“Thank God for the money from the feds because we just don’t have the money from the tuition that we normally would,” she said. “The flip side is the federal money that’s raining down in the form of DOL to the individual employees.”

Peggy Kernan was referring to state Department of Labor unemployment checks, which were swollen by the same federal stimulus packages that helped her and her husband’s businesses.

The hiring situation may improve when the unemployment subsidy ends. By then, child care centers should be benefiting from the latest round of stimulus — the $1.9 trillion American Rescue Plan signed by President Joe Biden earlier this month.

Georgia has not received an official estimate of the state’s take of the roughly $25 billion reserved for child care in this round. But Jacobs, the state commissioner, estimates it will be at least $1.5 billion. As in the past, the money can be used for grants to operators and for tuition subsidies for low-income parents. There is just a lot more of it this time.

Jacobs is still distributing tens of millions of dollars from the last stimulus check — $403 million for Georgia child care. That amount, signed by then-President Donald Trump in December, came atop $144 million last spring.

“There have been shocking statistics about the number of child care centers that have closed across the country and there are grave concerns that they will not be able to reopen or … stay open unless we provide this support,” Heather Boushey, a member of the White House Council of Economic Advisers, said in a call with local reporters last week.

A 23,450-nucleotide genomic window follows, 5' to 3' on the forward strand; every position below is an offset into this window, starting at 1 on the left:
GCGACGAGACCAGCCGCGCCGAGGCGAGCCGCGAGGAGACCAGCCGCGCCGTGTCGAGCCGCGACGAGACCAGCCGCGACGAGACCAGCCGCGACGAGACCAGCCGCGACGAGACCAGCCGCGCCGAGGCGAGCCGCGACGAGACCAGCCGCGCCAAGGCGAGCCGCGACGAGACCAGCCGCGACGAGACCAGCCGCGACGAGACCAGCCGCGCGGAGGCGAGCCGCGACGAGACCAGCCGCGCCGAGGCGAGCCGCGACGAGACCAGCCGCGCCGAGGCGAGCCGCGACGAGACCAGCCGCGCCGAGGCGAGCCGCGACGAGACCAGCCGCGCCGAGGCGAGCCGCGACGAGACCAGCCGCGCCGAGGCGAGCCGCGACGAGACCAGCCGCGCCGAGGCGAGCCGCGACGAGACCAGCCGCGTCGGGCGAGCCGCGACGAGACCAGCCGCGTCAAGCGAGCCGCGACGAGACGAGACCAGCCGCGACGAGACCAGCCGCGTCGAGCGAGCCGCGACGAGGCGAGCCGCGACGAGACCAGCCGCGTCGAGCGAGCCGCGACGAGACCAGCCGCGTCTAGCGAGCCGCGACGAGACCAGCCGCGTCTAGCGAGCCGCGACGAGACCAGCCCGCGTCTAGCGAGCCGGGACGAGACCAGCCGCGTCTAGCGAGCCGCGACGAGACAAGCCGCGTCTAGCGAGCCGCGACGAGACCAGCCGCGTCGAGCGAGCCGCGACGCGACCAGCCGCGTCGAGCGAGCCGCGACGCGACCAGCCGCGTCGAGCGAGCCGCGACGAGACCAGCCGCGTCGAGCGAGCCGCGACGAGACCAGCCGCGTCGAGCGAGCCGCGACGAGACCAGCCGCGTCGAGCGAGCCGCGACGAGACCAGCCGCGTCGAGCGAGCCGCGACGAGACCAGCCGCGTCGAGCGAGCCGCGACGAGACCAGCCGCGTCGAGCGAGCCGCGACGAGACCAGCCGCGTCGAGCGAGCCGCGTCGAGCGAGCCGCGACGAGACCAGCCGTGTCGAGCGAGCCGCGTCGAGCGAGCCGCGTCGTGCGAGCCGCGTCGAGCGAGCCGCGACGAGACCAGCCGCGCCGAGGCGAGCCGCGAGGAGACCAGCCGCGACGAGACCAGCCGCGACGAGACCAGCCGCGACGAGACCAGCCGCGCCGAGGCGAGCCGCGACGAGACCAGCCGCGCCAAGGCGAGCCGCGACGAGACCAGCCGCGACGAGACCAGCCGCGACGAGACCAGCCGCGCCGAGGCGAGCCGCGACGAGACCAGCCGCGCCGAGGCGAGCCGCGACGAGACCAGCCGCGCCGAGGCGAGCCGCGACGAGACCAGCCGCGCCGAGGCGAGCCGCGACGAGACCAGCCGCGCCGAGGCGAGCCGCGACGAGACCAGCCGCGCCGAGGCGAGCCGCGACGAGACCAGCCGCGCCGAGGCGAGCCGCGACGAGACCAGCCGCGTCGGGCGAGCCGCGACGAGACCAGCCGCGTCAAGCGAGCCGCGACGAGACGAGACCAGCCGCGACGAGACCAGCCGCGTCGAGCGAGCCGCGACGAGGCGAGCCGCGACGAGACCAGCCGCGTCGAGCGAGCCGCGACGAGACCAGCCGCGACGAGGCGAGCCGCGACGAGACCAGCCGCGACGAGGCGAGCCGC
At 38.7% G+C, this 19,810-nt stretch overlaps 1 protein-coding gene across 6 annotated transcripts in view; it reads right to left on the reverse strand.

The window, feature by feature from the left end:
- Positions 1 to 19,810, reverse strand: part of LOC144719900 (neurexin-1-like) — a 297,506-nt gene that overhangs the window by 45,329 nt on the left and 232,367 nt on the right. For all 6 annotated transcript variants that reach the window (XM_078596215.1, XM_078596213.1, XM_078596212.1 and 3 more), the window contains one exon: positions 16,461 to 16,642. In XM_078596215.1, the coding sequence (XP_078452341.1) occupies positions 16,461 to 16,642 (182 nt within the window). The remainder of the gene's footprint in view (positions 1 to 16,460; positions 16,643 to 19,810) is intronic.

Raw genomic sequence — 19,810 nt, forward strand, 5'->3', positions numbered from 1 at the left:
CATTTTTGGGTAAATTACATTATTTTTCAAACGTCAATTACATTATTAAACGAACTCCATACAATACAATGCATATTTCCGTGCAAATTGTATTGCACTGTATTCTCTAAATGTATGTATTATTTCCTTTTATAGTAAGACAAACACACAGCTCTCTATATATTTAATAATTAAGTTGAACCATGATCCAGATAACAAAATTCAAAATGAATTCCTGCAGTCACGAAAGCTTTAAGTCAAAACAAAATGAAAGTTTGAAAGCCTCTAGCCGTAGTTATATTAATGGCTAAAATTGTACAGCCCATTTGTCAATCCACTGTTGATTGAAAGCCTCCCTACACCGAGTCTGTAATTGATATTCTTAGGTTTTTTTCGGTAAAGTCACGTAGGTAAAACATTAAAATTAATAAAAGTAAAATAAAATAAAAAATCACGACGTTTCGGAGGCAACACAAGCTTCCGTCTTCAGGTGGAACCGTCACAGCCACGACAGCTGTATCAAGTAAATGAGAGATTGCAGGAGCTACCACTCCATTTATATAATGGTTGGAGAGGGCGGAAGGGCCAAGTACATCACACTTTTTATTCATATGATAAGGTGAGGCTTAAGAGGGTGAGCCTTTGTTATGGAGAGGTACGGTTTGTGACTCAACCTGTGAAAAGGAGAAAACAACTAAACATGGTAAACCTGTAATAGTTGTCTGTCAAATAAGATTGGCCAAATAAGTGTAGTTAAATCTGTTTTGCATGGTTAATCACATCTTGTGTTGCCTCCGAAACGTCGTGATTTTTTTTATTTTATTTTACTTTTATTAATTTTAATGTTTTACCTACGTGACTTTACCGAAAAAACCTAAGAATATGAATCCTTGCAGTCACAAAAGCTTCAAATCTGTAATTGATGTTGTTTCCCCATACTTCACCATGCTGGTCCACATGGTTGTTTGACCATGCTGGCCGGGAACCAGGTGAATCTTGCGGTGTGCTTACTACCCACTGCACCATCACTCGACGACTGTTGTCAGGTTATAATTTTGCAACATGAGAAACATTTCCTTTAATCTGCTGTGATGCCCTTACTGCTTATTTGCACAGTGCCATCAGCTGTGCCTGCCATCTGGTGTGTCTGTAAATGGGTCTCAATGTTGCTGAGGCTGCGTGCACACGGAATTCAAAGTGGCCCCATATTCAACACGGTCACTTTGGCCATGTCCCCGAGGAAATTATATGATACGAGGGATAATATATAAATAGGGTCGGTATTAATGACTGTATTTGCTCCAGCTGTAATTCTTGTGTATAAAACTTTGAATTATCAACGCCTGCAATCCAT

But the government stimulus is a temporary solution for a growing problem.

“If we increase the payroll to the teachers and then that money runs out from the state, how are we going to pay the teachers five years from now? You have to go up on your tuition,” said Ann Weeks, who operates the Five Forks Academy in Lilburn. Yet for many, the tuition — typically $1,000 or so per month ― is already a stretch.

“So the short-term fix might be in but it won’t be a long-term fix and then we’ll be back in the same situation again,” she said.

This influx of cash may sustain the industry through the pandemic, but the wage and cost problems will linger.

Some will pay whatever they can for a safe place to keep their children.

“Oh my goodness: There’s no words to express how important that is. It’s priceless,” said Lori Pressley, a physical therapist whose 4-year-old attends a child care center in Cleveland. Her other daughter is in elementary school.

“My ability to do my job is because I know both my children are being taken care of,” Pressley said. “That’s not just now. That’s always.”

Federal stimulus for Georgia child care

$144 million: CARES I (last spring)

$403 million: CARES II (winter)

$1.5 billion: American Rescue Plan (current estimate)

Source: Amy Jacobs, commissioner, Georgia Department of Early Care and Learning

Georgia Department of Early Care and Learning budget

$1,011,451,849: agency 2020 budget

$571,499,178: federal revenue (57%)

$377,933,046: state lottery revenue (37%)

$61,223,188: state funding (6%)

78,552: fiscal year 2020 applications processed for Childcare and Parent Services (CAPS) tuition subsidy program

Source: Department of Early Care and Learning Fiscal Year 2020 Annual Report

State early care tuition subsidies

$280 million: typical annual allocation for Childcare and Parent Services (CAPS) tuition subsidy program

50,000: students awarded CAPS subsidy

$5,700: average CAPS subsidy (a little over half typical tuition cost)

51,000: being awarded full rather than partial CAPS subsidy using federal CARES II funding

$600 million: the estimated portion of the American Rescue Plan to be used for expanding CAPS subsidies

Source: Amy Jacobs, commissioner, Georgia Department of Early Care and Learning

Child care providers in Georgia

4,434: February 2020

4,478: February 2021

Source: Georgia Department of Early Care and Learning spokesman